In New Mexico I became involved in theatre for the first time since performing in Genova about 10 years before. In New York I’d seen a lot of theatre, but Albuquerque was different. There were three roles during my eight years there. Two were at The Adobe Theater in Corrales and The Vortex, companies/venues which are still flourishing as I write this in 2017. Plus  one at the Santa Fe Actors Company.

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KHFM’s Roxanne Allen and her husband Kip were appearing in Ernest Thompson’s well-known On Golden Pond at the Adobe, a small space at that time within San Ysidro Church in a rather rural area. They suggested I audition and that got me the role of Charlie Martin, a family friend of elderly Norman Thayer Jr., the aging man whose memory is fading, the central focus of the story. Roxanne had the role of Norman’s daughter Chelsea, engaged to Billy Ray, played by Kip. On stage they didn’t seem to have much chemistry, as if strangers rather than a married couple.

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Through Barrett Price, a friend of theirs, I learned about a play-reading group run by Jim (“Grubb”) Graebner. Barrett, officially known as V.B. Price (Vincent Barrett), had a performing background in his family. His father was movie star Vincent Price. I got to know Barrett slightly and had the impression that using the initials of his name was so as to be accepted for himself. Of course, I can’t help wondering if he might have been embarrassed; some of us think that his overly elegant dad was not that much of an actor, an almost arch caricature on screen. I never talked to Barrett about that, of course.

Re: Grubb, our group met irregularly and did not perform. We just read amongst ourselves for our own enjoyment. But Grubb was a playwright and decided to produce his own play Night of the Bull Moose Connection in 1985 at the Vortex Theater. Like the Adobe, it was a venue, not a performing group.

As for my Santa Fe performance, I did not appear in person in a production of Terence McNally’s Frankie and Johnny in The Clair De Lune, although I was in the cast. I’d been asked to be the Voice of the Radio Announcer to which F & J listen during the play. It didn’t require me, of course, to be on stage or backstage, just to tape-record the voice.

Albuquerque Little Theatre

The biggest draw in town was Albuquerque Little Theatre Company, which produced local performances with  occasional guest stars, such as Sandy Dennis in Agnes of God in the ’86-87 season. They offered fairly standard repertory, such as The Hasty Heart and Wait Until Dark in that season. I don’t remember attending often.

Another significant venue was The Wool Warehouse, now a National Historic Landmark. Starting in 1929, it had been sheep rancher Frank Bond’s storage area. In 1984 Betty and George Luce bought it and made the second floor a theater restaurant. Very classy. Another venue at the time was the Barn Dinner Theatre in Cedar Crest. Very rustic.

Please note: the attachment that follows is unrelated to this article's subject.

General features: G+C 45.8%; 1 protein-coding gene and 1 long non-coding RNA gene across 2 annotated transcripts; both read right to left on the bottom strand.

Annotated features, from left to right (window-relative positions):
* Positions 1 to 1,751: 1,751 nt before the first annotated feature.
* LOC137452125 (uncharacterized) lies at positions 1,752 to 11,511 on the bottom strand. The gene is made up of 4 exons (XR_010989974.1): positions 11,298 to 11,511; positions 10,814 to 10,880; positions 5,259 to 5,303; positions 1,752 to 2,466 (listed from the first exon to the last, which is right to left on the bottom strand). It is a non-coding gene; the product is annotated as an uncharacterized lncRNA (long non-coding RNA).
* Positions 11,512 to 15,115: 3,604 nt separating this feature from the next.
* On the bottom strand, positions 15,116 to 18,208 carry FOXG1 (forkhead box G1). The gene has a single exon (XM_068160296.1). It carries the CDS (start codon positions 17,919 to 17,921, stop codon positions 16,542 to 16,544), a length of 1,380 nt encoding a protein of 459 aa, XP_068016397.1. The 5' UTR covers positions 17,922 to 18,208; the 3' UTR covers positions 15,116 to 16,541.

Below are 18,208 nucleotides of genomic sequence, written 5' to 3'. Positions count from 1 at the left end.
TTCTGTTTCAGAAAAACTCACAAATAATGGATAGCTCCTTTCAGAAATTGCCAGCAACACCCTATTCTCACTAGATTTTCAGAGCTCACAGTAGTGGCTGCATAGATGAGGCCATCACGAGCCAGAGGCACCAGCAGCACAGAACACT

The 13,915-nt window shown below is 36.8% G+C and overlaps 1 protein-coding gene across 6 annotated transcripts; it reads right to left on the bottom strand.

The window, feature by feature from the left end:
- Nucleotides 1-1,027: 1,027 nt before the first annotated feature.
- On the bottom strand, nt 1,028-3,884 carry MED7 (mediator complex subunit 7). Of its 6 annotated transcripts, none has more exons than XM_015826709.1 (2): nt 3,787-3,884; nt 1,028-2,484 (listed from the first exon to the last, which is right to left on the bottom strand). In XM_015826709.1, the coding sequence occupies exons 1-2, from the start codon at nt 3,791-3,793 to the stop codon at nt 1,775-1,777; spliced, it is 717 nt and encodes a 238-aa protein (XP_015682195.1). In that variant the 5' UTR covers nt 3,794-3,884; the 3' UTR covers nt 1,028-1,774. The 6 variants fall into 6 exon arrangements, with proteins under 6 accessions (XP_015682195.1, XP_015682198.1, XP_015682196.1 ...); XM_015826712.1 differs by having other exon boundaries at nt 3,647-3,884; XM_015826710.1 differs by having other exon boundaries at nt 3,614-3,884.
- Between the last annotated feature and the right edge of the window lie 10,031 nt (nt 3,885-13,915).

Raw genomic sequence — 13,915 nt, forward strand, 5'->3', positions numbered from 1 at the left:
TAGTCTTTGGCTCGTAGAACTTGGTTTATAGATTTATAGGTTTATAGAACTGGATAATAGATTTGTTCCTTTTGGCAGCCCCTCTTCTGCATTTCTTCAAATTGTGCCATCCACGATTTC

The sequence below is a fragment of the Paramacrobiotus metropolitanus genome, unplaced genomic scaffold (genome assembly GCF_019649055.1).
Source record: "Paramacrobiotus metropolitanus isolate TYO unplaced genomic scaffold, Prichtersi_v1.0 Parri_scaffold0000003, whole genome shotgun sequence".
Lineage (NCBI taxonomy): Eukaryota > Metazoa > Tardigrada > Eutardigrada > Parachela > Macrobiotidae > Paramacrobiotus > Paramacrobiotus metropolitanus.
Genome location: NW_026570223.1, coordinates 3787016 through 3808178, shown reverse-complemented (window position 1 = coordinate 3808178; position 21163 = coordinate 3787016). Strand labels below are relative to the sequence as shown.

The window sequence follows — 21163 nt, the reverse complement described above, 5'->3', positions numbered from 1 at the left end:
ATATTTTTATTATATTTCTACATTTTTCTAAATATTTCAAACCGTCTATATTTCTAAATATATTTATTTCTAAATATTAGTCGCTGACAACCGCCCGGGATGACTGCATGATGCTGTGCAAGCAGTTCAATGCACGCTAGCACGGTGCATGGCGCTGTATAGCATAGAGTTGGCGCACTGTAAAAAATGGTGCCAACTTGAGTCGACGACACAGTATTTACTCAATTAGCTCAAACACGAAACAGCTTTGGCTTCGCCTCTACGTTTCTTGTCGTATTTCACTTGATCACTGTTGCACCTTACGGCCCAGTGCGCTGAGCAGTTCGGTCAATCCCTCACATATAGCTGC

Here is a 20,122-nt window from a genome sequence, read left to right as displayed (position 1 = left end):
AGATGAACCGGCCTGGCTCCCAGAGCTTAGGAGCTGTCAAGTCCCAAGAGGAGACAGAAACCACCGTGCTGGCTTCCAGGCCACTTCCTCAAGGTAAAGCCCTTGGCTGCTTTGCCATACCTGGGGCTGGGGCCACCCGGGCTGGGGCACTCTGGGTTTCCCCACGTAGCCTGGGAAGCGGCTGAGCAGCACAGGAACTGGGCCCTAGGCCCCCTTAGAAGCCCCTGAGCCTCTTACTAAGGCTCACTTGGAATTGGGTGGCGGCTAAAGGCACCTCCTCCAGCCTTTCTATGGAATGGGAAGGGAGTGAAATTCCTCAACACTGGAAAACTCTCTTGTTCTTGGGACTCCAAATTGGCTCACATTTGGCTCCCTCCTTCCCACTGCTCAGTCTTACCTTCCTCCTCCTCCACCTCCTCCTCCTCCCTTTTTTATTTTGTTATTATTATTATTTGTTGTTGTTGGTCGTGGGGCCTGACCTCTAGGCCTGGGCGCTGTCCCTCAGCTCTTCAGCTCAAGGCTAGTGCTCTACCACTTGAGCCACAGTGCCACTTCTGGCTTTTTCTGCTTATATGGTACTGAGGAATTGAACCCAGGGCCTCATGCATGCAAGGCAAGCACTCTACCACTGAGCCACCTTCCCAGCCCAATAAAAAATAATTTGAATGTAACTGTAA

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There really wasn’t a lot happening in local theatre then. So, in 1984, when New York theatre director Andrew Shea announced that he was forming New Mexico Repertory Theatre, this sounded like something significant. It established offices in downtown’s relatively recently restored KiMo Theatre, a wonderful Pueblo Deco building from 1927 (see above “Jazzy Times”). Bill Weinrod and other locally influential makers and shakers had been doing all they could to make downtown a more viable destination for residents and visitors alike and started a drive to get public funding and support. Naturally they enlisted me to do what I could to give them on-air press coverage at KHFM. I interviewed Andrew and made sure that, whenever possible during my morning show, I’d mention what the group was doing. Later I did as much as I could on KKOB.

The first production was Athol Fugard’s Master Harold and the Boys that Andrew directed. It was exceptional. And was also surprising, given its need for two black actors, and we had so few black people in the city then.

The Rep mostly cast actors from the state, primarily from Albuquerque and Santa Fe, Kip among them. New Mexico Rep debuted Mark Medoff’s Children of a Lesser God, originally developed from workshops and showcased at New Mexico State University in Las Cruces, where Medoff was on the faculty. It also presented Sam Shepard’s 1983 play Fool for Love while he was living in Santa Fe and an imaginative production of Shakespeare’s Macbeth in which Macbeth was costumed to look like Fidel Castro and the rest of the cast equally resembled Cubans from the same time and place.

The Rep tended toward more cutting edge and new scripts than anyone else in town such as Caryl Churchill’s Cloud Nine, Tom Stoppard’s The Real Thing, and David Mamet’s Glengarry Glen Ross.

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